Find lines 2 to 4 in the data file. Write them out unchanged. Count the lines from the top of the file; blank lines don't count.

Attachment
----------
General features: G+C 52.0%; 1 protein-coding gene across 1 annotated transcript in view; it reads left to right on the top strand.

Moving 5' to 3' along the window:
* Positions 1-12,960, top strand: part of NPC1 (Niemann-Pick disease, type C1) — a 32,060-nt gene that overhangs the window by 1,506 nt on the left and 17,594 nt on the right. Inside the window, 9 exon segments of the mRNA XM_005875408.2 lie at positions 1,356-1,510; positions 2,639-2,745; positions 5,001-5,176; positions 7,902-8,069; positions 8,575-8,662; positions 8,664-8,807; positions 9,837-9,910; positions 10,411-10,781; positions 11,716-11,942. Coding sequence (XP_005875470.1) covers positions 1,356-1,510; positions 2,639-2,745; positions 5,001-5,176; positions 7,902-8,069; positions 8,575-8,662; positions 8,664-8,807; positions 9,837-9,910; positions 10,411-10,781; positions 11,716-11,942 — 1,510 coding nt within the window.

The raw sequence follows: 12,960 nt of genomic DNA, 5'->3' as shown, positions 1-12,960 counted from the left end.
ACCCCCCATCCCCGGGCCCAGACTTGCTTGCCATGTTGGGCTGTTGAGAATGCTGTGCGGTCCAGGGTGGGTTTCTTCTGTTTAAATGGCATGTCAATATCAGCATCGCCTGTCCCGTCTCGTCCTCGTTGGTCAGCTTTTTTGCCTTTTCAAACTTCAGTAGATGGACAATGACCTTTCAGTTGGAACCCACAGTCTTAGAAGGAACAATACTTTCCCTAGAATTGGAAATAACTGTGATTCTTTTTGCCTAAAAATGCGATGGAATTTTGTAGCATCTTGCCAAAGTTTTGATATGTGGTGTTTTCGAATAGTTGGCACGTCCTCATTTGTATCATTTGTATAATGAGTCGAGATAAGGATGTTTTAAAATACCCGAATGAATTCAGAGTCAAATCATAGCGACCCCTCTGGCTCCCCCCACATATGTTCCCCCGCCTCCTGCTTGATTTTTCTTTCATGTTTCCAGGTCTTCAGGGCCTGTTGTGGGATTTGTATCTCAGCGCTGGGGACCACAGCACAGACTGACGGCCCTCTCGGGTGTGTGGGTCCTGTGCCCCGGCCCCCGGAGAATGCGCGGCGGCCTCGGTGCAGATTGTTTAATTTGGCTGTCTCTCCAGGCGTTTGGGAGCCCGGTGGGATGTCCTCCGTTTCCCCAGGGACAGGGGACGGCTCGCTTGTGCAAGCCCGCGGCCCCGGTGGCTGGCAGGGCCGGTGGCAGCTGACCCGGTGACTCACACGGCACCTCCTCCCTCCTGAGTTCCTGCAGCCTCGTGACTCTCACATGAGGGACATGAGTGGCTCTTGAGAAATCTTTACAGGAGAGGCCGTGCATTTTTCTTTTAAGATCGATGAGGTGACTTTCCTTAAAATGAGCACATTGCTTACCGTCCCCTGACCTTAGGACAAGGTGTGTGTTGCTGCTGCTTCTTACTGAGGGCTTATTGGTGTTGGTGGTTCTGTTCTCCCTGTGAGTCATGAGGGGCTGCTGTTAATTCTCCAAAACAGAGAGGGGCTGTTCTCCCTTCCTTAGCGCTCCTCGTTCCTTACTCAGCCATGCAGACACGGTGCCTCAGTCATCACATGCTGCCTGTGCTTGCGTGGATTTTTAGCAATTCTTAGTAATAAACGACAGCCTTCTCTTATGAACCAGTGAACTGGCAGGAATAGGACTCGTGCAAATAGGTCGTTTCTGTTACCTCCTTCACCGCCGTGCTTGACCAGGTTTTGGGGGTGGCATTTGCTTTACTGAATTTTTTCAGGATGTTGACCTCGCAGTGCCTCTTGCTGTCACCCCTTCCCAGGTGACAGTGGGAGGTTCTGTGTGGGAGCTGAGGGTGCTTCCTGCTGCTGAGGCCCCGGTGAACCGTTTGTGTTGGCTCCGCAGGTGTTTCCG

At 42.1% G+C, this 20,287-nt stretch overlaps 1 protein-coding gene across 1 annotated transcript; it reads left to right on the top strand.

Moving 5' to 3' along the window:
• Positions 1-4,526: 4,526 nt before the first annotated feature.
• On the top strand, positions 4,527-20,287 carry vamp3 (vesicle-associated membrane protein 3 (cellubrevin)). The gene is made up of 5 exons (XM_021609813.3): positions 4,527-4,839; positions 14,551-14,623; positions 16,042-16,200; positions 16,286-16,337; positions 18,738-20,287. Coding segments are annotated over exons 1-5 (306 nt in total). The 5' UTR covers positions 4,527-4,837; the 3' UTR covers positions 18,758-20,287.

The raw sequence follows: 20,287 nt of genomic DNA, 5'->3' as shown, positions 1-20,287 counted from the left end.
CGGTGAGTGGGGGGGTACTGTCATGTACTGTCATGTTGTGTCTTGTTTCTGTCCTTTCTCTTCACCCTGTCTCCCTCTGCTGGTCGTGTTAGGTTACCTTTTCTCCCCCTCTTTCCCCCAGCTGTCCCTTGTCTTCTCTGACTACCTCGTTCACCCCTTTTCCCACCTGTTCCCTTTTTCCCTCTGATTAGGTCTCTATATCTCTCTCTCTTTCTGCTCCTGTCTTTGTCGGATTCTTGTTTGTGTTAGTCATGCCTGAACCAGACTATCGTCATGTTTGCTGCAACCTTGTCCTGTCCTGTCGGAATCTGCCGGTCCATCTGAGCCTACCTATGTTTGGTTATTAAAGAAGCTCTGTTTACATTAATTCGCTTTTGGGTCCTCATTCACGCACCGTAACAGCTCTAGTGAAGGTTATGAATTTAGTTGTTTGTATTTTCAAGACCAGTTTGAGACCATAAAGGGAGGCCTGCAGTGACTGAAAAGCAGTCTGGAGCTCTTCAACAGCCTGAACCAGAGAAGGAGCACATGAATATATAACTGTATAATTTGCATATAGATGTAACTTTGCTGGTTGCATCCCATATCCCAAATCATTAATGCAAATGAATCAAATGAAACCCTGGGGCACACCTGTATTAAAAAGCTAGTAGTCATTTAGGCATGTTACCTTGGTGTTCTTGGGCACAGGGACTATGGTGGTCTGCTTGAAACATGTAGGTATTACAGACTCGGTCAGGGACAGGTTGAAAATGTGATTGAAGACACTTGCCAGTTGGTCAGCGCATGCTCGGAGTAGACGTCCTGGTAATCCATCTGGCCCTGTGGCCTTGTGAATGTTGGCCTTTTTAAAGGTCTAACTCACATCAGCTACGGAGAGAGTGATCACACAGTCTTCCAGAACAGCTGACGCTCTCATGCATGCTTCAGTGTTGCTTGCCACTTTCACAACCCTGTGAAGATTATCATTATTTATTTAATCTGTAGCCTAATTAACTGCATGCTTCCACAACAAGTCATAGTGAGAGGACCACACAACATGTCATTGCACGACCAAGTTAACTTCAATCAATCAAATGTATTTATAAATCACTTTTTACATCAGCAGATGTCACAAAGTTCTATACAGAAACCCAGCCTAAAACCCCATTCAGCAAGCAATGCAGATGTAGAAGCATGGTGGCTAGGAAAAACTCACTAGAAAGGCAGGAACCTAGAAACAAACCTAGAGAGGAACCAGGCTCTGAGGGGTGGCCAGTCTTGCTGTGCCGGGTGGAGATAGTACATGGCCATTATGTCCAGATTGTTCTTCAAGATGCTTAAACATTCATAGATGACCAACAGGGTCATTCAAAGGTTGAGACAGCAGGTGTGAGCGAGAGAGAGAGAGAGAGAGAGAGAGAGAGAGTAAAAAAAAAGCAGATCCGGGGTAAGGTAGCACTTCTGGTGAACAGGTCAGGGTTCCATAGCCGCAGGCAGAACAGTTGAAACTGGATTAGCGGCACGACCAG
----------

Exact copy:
Moving 5' to 3' along the window:
* Positions 1-12,960, top strand: part of NPC1 (Niemann-Pick disease, type C1) — a 32,060-nt gene that overhangs the window by 1,506 nt on the left and 17,594 nt on the right. Inside the window, 9 exon segments of the mRNA XM_005875408.2 lie at positions 1,356-1,510; positions 2,639-2,745; positions 5,001-5,176; positions 7,902-8,069; positions 8,575-8,662; positions 8,664-8,807; positions 9,837-9,910; positions 10,411-10,781; positions 11,716-11,942. Coding sequence (XP_005875470.1) covers positions 1,356-1,510; positions 2,639-2,745; positions 5,001-5,176; positions 7,902-8,069; positions 8,575-8,662; positions 8,664-8,807; positions 9,837-9,910; positions 10,411-10,781; positions 11,716-11,942 — 1,510 coding nt within the window.

The raw sequence follows: 12,960 nt of genomic DNA, 5'->3' as shown, positions 1-12,960 counted from the left end.